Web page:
On the morning of February 27, 1992, 79-year old Stella Liebeck and her grandson Chris pulled up to a McDonald’s drive-through in Albuquerque, New Mexico and ordered a $0.49 cup of coffee.
Chris pulled the car over and parked momentarily so that his grandmother could add cream and sugar.
While doing so, she accidentally spilled the entire cup onto her lap, instantly scalding her.
Liebeck was hospitalized for eight days with third degree burns; she received numerous skin grafts and required in-home care for several weeks after her release.
She blamed McDonald’s for the incident and demanded $20,000 to cover anticipated medical expenses. McDonald’s balked, so the case went to court.
The trial took place more than two years later, in August 1994, resulting in an unbelievable victory for Liebeck– the jury awarded her more than $2.7 million.
(The total compensation was subsequently reduced, but still ended up being a huge payday for her.)
This is one of the more famous cases frequently cited as a frivolous lawsuit. But it’s just the tip of the iceberg, especially in the Sue-nited States of America.
Late last year, an attorney in Florida filed a lawsuit against another man for shaking his hand too vigorously, claiming the alleged handshake was “unexpected, unprovoked, uninvited, unauthorized, uncalled for, and, most certainly, negligent.”
He wanted more than $100,000 in damages.
Uber is reportedly being sued for $48 million by a former passenger who claims that the ride-sharing company ruined his marriage – because his wife was able to track his trips on the app.
Then there’s the College Board and Electronic Testing Services (administrators of the SAT college admissions test in the US), which was sued by a New Jersey boy and his mother over a misprint about the amount of time test-takers would have to complete the exam.
And late last week, a new $7.5 million claim was filed against Walmart from a man who claims that, due to the company’s negligence, he broke his hip while shopping for a watermelon.
These are just a few examples– there are countless more lawsuits filed in the Land of the Free each year.
It’s not to say that they’re all frivolous. In many cases, one party legitimately aggrieves another, and some sort of compensation is warranted.
But quite frequently a lawsuit is nothing more than a shakedown.
And with the barrier so low, just about EVERYONE is potentially at risk.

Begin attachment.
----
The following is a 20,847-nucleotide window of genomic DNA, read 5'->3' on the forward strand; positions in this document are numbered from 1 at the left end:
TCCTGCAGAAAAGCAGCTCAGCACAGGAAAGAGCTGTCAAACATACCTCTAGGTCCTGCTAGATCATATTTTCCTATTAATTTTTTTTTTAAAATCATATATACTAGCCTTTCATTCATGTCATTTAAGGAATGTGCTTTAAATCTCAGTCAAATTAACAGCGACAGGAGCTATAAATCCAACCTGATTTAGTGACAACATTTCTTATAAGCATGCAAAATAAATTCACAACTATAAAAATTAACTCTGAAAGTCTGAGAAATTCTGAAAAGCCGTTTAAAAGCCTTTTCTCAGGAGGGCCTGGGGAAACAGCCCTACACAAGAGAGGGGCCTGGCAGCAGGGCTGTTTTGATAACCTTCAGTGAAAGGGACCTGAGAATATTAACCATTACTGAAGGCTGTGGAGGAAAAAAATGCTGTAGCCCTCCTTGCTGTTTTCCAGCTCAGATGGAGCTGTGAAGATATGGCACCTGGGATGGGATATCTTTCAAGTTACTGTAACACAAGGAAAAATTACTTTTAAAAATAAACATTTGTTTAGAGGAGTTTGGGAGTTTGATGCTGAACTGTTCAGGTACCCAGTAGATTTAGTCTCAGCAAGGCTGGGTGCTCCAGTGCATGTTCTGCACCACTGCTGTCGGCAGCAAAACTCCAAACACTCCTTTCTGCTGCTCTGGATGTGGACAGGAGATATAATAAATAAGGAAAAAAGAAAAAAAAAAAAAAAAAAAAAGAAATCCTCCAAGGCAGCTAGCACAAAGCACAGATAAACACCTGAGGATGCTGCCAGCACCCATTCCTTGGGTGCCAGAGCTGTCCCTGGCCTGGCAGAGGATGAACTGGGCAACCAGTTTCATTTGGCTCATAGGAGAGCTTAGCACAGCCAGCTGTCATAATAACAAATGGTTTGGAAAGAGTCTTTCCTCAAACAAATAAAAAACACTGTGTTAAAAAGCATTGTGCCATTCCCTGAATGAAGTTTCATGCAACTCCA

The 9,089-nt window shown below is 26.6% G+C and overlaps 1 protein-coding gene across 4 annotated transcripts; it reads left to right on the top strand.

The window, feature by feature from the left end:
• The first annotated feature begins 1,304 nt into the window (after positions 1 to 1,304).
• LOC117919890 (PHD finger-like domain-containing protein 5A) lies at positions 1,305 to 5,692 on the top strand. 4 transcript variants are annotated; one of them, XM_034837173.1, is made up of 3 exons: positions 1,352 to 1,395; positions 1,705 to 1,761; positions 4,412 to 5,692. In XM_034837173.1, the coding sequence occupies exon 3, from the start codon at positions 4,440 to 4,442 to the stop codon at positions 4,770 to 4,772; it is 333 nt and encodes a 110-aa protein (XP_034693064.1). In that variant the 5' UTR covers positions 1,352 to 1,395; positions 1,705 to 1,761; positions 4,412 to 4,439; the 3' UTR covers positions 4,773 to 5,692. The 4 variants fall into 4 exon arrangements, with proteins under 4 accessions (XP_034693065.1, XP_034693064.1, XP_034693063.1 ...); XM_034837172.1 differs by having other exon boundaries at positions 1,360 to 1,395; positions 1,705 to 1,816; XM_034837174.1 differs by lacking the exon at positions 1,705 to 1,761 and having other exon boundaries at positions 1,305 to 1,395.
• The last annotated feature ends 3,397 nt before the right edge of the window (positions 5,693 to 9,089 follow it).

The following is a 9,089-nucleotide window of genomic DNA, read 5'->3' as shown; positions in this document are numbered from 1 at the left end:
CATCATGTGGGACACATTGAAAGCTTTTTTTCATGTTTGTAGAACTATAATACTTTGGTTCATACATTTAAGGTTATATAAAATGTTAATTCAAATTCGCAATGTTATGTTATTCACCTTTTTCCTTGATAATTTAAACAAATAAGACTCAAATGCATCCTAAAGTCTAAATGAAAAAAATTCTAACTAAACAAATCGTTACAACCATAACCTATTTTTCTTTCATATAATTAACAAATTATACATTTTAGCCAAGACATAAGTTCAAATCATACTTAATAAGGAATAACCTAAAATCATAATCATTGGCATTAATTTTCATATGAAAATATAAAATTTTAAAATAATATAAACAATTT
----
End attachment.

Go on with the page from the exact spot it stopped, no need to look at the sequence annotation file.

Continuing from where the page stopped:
Many states in the US recently adopted rules making it even easier to sue someone.
In Nebraska, for example, state law makes it so simple that collectors of medical debt often sue former patients for amounts as low as $60.
So if you think that you have to be rich in order to get sued, think again.
While the multi-million dollar lawsuits against huge companies tend to grab the headlines, in many respects, the best targets of frivolous lawsuits are people in the middle class.
These are folks who have some money and assets accumulated, but don’t necessarily have enough financial resources to defend themselves against an absurd claim of negligence or wrongdoing.
They can’t afford to go to trial and pay exorbitant legal fees… so they’re much more likely to settle (even when they’ve done nothing wrong) and write a check for $25,000 or more to make the problem go away.
For people who do go to trial, legal battles can last for years, consuming tremendous amounts of time and money, and causing extreme stress.
So the way the system is rigged, even if you successfully defend yourself and win, you still lose.
With all this in mind, the best defense is to not be a target at all.
This starts with staying below the radar, i.e. not publicly discussing your assets or big investment wins.
More importantly, there are steps that anyone can take to appear less attractive as a potential lawsuit target.
Putting a little bit of legal and geographic distance between you and your assets is a great start. Here’s an example:
John owns 5 investment properties worth $1 million in total. He owns them in his own name, personally, 100% free and clear, i.e. there is no mortgage.
He also has a $200,000 stock portfolio held at a US brokerage which consists mostly of large, US “blue-chip” companies, plus a $50,000 savings account at the bank across the street from his home.
Raul also owns a number of investment properties worth $1 million. But they’re owned by a Limited Liability Company that’s owned by an irrevocable Trust.
And the properties are HEAVILY mortgaged by another LLC that Raul controls. Those mortgages, totaling $900,000, are publicly registered at the County Clerk’s office.
Raul also owns some private, profitable, cash-producing businesses overseas through his Nevis LLC (a VERY strong asset protection jurisdiction).
Plus he keeps a portion of his savings in an offshore bank account, as well as some more private assets like physical cash, gold, and crypto.
John is clearly a juicier target for frivolous litigation.
First– John owns everything in his own name. Plus all of his assets are held in the same country where he lives/works, meaning they all fall under the same jurisdiction.
One bad lawsuit and he’s wiped out.
And, while this sounds counterintuitive, John’s assets are debt-free. This can be risky for asset protection purposes because anyone who wants to steal his real estate portfolio through litigation can walk away with the full $1 million.
Raul, on the other hand, is much better protected. He owns very little personally, and he has assets held in a number of jurisdictions… including some non-reportable assets.
Plus Raul has taken steps to make it seem like his properties are heavily indebted… meaning that a plaintiff stands to gain very little in a lawsuit.
These are just quick examples; there are plenty of great solutions available, from the simple to the complex. But it’s important to think about.
No one ever expects to be sued. Until they are. And at that point it’s too late to get started.